I need your opinion on something. Yes, you, who just pointed to yourself and said, “Me?” We hear the word “classic” thrown around in movies a lot and…does it mean anything? See, here’s the issue…
Someone once named Snow White as the best Disney movie ever made because it was the first. I wanted to crucify them upside-down for heresy. You’re telling me that Snow White is better than Lion King, Beauty and the Beast, The Little Mermaid, Aladdin, The Hunchback of Notre Dame, Frozen, The Princess and the Frog, Tangled, and many others?
Classic movies like this one get an automatic “awesome” stamp just for being classics, but do they really deserve it? For me, the answer is both yes and no. I see classics as broken into three categories.
Definition 1: A timeless, top-notch movie.
The most obvious definition. Some films stand the test of time because they really are superb. There’s an artistic mastery, a lingering swell of emotions, something that strikes our hearts and makes us fall in love with cinema. To Kill a Mockingbird may have been set in the ’30s, but Gregory Peck’s acting, the portrayal of children, and the themes of brotherhood still resound. Citizen Kane tops movie charts to this day, but that’s because it’s a masterpiece of storytelling and suspense.
Definition 2: A nicer way of saying “old.”
If you look through the “Classic” section of any movie store, you’ll quickly realize they don’t all fit Definition 1. That’s because “classic” is a nice-sounding word used to keep older movies relevant and worthy of sale. It’s a marketing ploy. Is every John Wayne movie a winner? Not even close. Does black-and-white guarantee timelessness? Hardly. Does everything age well? If only.
I fear that we sometimes use this word “classic” to romanticize mediocre films. There are many wonderful older films, but very few of them deserve that respected title. At least, fewer than V-Stock and Wal-Mart want you to believe.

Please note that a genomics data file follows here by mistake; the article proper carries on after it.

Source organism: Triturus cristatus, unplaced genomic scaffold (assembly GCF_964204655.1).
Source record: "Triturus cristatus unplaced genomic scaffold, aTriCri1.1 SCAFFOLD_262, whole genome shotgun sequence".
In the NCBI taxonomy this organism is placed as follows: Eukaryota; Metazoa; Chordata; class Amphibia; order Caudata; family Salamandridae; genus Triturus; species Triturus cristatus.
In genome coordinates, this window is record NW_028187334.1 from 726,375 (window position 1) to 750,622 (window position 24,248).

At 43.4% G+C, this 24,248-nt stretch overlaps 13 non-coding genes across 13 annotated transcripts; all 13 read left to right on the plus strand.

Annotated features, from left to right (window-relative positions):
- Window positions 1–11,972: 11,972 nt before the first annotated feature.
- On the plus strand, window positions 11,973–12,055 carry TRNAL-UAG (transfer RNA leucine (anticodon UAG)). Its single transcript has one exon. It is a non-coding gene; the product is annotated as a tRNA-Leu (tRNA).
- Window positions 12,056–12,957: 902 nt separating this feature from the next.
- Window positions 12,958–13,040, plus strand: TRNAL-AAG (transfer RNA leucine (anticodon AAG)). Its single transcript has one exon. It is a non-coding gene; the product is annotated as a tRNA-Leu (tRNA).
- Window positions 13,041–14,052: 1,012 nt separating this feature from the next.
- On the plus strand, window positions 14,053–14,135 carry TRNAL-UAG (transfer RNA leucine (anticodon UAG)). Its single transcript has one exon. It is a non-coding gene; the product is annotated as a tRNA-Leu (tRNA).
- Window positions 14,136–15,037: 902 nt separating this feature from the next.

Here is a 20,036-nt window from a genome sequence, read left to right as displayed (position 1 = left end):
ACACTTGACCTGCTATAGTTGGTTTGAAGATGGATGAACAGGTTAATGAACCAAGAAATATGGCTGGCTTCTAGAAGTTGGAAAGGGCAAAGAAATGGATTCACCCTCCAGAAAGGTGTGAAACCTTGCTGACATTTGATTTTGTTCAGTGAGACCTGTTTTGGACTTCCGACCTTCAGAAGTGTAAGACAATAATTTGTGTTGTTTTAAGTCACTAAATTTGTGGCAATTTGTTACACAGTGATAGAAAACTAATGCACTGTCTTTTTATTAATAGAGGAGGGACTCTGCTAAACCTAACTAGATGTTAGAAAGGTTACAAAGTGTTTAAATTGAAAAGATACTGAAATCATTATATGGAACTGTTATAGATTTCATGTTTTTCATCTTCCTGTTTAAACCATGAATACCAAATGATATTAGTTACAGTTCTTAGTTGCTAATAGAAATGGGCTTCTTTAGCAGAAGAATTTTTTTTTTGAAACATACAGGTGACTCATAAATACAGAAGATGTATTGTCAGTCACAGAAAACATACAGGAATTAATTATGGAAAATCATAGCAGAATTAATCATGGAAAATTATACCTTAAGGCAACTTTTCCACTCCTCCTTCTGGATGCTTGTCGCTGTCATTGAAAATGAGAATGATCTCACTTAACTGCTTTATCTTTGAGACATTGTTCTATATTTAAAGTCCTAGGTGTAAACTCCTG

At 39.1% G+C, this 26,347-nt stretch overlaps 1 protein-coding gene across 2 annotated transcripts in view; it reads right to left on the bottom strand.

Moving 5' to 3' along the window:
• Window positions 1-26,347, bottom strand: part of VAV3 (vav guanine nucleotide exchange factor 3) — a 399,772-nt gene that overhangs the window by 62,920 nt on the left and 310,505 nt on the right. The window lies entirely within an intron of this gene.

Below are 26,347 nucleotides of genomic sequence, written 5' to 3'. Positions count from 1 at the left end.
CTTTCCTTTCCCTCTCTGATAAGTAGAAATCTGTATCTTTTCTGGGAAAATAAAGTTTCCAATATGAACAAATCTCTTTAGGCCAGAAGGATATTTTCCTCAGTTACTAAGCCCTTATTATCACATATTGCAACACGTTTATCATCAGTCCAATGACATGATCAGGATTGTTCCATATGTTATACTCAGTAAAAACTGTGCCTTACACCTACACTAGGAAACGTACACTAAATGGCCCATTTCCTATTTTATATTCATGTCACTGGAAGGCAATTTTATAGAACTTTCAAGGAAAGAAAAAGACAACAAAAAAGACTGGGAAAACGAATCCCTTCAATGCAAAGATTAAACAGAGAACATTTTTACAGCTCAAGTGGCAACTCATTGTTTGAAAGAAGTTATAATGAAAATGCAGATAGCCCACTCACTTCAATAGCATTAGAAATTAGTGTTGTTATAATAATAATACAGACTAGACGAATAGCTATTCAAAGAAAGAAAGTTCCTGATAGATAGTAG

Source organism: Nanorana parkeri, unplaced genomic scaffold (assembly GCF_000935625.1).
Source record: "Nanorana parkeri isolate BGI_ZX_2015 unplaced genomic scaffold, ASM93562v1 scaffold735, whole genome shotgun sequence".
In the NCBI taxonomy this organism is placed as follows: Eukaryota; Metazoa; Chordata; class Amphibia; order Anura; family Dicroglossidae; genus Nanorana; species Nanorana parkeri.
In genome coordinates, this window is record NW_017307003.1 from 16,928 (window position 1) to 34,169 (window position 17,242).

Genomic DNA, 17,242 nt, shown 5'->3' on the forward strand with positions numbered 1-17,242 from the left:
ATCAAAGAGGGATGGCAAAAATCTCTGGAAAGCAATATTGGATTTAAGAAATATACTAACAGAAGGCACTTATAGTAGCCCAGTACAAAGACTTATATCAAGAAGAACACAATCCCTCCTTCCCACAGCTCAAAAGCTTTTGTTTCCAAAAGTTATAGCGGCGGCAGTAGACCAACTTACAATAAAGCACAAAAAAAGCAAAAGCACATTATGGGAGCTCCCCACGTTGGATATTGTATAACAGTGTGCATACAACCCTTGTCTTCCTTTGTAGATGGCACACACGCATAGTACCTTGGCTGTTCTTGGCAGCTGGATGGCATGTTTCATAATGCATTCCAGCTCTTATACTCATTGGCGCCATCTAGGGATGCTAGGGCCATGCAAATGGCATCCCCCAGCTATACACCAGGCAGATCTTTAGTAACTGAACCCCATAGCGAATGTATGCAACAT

Definition 3: An important or historical film.
Sometimes, a film gains the “classic” status just by being the first of its kind. This, I think, is where Snow White falls. It was the very first feature-length animated film and the bow of Disney’s steamboat. Without films like this one, we would not have the wonderful Disney heritage we have.
However, we can’t automatically say a “first” of anything is the best. Would you say the 1944 Captain America was Marvel’s best film? Or that Peter Jackson never directed anything better than Bad Taste? Or that The Jazz Singer is the best movie with sound because it was the first? Have you even heard of any of those movies?
We all know many “firsts” that are the best of their respective bunch (The Matrix, Jurassic Park, Jaws) but good filmmakers are always improving. Just because a film has historical significance does not mean it’s greater than its successors. Most people fail again and again before they get something perfect. This goes for all art forms. The Sorcerer’s Stone is not the best Harry Potter book. Picasso did not discover abstract art in his first painting. And the guy who first beat rocks together and called it “music” was not better than Beethoven.
So while I’m not saying Snow White is a bad film, can we all agree that Disney has seriously improved with the years? And that growth and development are good? And that hipsters really need to get their priorities straight?
What do you think? What classics do you think are overrated? Which ones still have merit?